In the Amazon, there are anacondas that prey upon caimans, birds, and even jaguars from blackwater lagoons, trees that are over 5000 years old, termites that inspire engineering projects, birds that mate for life (take that, Ashley Madison!), and butterflies that re-define the colour wheel.
Due to its diversity, the extraordinary role it plays in regulating the earth’s climate, and the sense of wonder it inspires, the Amazon Rainforest is an example of the ways in which life can transcend what we believed to be possible. Unfortunately, looming threats of oil and gas extraction, deforestation, and other development projects threaten the future of the Amazon (along with many of the Earth’s wildest places).
Not only will this limit the diversity of life on the planet, it will also threaten our ability to imagine new possibilities for how to make the world a better place to live. For me, it’s these glimpses of magic that make life interesting. They push us to dream bigger, live more fully, and expand our imaginations of what we can accomplish.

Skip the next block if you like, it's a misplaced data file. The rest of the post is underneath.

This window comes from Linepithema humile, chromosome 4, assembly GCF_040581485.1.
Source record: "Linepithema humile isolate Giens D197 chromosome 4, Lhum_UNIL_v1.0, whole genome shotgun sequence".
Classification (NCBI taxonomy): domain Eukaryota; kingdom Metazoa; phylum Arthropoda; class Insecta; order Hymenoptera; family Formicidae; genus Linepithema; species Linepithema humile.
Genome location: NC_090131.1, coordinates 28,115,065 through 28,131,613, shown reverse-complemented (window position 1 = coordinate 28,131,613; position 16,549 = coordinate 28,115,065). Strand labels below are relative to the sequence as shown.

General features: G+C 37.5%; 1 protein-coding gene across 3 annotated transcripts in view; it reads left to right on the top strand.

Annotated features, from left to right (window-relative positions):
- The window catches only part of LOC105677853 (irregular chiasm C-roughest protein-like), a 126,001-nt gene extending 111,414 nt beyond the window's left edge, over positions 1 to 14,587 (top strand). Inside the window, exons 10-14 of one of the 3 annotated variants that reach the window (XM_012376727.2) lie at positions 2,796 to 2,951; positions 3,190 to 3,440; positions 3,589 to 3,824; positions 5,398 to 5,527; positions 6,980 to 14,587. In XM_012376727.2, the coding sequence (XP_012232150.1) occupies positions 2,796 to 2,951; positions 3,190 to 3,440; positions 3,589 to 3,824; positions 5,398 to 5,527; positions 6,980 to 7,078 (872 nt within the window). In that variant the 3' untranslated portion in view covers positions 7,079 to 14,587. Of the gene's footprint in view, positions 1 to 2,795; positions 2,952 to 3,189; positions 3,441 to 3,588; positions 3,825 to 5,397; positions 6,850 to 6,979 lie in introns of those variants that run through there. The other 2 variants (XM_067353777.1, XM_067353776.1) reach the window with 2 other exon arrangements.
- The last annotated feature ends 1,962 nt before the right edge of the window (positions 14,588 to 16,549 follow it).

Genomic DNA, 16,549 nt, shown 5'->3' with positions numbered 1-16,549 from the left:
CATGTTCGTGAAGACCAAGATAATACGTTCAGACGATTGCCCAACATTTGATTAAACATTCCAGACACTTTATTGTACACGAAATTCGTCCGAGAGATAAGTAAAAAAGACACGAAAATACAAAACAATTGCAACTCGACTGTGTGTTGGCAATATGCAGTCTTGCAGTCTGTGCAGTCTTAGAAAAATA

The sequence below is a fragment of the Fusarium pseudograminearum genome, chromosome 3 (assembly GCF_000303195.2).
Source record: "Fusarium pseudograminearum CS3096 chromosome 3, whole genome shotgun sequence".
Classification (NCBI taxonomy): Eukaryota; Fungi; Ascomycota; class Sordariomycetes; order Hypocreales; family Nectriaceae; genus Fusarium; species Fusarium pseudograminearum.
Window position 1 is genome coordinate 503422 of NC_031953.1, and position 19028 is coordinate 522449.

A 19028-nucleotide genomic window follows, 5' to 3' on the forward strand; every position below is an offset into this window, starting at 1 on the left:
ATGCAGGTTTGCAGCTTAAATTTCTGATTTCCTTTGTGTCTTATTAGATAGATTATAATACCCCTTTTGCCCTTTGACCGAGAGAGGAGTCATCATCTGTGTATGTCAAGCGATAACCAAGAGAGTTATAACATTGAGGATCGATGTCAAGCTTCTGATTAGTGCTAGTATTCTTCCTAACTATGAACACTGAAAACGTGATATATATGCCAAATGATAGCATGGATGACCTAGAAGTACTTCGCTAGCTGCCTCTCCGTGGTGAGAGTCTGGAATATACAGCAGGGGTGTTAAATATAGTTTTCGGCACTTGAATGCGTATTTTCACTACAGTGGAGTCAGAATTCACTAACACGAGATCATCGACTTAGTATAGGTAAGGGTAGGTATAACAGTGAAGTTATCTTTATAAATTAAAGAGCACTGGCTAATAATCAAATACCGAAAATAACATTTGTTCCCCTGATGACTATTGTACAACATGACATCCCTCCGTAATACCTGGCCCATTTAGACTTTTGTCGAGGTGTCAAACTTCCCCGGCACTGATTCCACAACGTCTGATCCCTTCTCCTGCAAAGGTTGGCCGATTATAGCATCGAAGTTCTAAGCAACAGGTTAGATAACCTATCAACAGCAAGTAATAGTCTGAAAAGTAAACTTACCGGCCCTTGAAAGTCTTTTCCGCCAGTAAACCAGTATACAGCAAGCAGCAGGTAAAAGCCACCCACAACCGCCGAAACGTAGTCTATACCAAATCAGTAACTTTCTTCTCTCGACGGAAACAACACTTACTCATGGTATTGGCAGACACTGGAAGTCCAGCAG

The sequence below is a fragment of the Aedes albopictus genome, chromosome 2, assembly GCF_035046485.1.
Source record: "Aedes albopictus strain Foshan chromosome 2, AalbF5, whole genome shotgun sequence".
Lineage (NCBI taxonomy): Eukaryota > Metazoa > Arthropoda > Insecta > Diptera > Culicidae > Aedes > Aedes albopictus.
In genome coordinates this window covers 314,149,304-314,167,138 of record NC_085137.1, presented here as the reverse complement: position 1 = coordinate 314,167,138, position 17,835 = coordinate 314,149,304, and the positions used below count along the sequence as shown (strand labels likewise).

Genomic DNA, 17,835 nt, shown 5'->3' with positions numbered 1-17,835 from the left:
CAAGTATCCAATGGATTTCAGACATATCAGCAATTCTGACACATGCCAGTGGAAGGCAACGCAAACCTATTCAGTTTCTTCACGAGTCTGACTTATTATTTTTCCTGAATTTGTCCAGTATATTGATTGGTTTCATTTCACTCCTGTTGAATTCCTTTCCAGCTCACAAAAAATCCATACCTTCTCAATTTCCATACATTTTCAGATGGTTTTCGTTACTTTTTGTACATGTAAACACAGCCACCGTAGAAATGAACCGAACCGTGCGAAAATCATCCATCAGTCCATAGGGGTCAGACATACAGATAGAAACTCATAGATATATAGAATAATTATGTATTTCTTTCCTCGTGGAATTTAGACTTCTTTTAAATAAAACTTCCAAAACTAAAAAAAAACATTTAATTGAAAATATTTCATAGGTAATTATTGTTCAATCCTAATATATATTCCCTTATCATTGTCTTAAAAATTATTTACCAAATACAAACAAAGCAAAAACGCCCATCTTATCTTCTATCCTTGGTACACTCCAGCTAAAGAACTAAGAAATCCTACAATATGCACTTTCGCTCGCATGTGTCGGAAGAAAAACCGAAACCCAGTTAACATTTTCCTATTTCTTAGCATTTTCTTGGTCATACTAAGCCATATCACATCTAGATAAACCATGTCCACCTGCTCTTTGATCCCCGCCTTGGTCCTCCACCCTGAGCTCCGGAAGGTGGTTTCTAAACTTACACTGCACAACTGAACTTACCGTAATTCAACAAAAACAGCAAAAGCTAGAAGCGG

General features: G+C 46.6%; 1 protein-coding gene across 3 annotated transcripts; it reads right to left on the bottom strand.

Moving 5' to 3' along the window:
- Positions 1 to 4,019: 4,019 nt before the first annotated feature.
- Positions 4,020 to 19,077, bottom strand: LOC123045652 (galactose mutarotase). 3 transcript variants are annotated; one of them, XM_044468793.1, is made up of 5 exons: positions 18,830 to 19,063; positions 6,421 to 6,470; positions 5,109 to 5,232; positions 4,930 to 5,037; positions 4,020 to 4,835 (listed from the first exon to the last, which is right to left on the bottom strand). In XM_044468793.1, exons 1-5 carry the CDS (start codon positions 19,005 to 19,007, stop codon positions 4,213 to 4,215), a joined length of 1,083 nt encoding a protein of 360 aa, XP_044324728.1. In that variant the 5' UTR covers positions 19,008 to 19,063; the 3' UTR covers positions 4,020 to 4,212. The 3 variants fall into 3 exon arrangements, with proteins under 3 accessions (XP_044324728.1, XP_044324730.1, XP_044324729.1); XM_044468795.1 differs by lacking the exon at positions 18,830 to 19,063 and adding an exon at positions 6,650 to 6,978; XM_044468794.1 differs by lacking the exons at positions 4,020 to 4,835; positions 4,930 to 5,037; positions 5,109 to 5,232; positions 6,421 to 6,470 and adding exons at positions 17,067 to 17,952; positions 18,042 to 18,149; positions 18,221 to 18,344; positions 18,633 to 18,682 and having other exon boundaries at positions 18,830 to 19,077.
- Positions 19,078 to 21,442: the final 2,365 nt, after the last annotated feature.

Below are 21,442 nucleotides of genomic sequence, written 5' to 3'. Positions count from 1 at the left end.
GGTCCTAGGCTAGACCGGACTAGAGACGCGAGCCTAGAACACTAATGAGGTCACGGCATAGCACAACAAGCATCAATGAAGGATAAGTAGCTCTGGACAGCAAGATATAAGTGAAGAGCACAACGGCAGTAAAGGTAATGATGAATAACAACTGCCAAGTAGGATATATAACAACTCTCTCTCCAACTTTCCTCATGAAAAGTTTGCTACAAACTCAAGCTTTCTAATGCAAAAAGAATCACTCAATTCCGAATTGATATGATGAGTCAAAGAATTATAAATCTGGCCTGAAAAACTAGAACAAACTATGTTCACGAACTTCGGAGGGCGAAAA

As Walt Disney said: “It’s kind of fun to do the impossible.”
I smile in disbelief as my friend takes a picture of me, right leg in the northern hemisphere, left leg in the southern.
I’m standing in front of the Mitad del Mundo Monument, a historic site located 26km north of Quito, Ecuador, built between 1979 and 1982 to commemorate the 1736 French Geodesic Mission which determined the Equator’s approximate location at zero degrees latitude. (According to more recent GPS readings, the Equator actually lies about 240 meters north of the marked line.)
Thousands of tourists have struck a similar pose, but for me, the photo feels like MORE than a sweet shot for my Instagram followers #zerodegreeslatitude.